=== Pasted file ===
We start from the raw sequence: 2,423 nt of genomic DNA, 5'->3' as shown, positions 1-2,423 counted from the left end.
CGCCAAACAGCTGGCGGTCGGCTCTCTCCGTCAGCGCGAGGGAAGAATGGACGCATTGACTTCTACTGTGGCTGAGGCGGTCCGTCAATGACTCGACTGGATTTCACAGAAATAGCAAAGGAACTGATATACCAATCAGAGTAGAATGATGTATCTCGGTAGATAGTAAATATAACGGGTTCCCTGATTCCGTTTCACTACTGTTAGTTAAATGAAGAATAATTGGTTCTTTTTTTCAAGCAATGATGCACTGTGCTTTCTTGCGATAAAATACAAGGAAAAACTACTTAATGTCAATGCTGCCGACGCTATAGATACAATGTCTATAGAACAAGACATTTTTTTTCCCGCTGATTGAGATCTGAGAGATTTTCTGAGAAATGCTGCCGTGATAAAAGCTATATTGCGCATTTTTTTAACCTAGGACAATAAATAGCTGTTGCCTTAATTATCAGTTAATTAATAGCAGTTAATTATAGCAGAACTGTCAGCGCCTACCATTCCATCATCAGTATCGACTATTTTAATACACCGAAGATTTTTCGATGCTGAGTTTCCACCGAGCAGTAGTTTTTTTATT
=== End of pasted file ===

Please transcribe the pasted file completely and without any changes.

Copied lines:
We start from the raw sequence: 2,423 nt of genomic DNA, 5'->3' as shown, positions 1-2,423 counted from the left end.
CGCCAAACAGCTGGCGGTCGGCTCTCTCCGTCAGCGCGAGGGAAGAATGGACGCATTGACTTCTACTGTGGCTGAGGCGGTCCGTCAATGACTCGACTGGATTTCACAGAAATAGCAAAGGAACTGATATACCAATCAGAGTAGAATGATGTATCTCGGTAGATAGTAAATATAACGGGTTCCCTGATTCCGTTTCACTACTGTTAGTTAAATGAAGAATAATTGGTTCTTTTTTTCAAGCAATGATGCACTGTGCTTTCTTGCGATAAAATACAAGGAAAAACTACTTAATGTCAATGCTGCCGACGCTATAGATACAATGTCTATAGAACAAGACATTTTTTTTCCCGCTGATTGAGATCTGAGAGATTTTCTGAGAAATGCTGCCGTGATAAAAGCTATATTGCGCATTTTTTTAACCTAGGACAATAAATAGCTGTTGCCTTAATTATCAGTTAATTAATAGCAGTTAATTATAGCAGAACTGTCAGCGCCTACCATTCCATCATCAGTATCGACTATTTTAATACACCGAAGATTTTTCGATGCTGAGTTTCCACCGAGCAGTAGTTTTTTTATT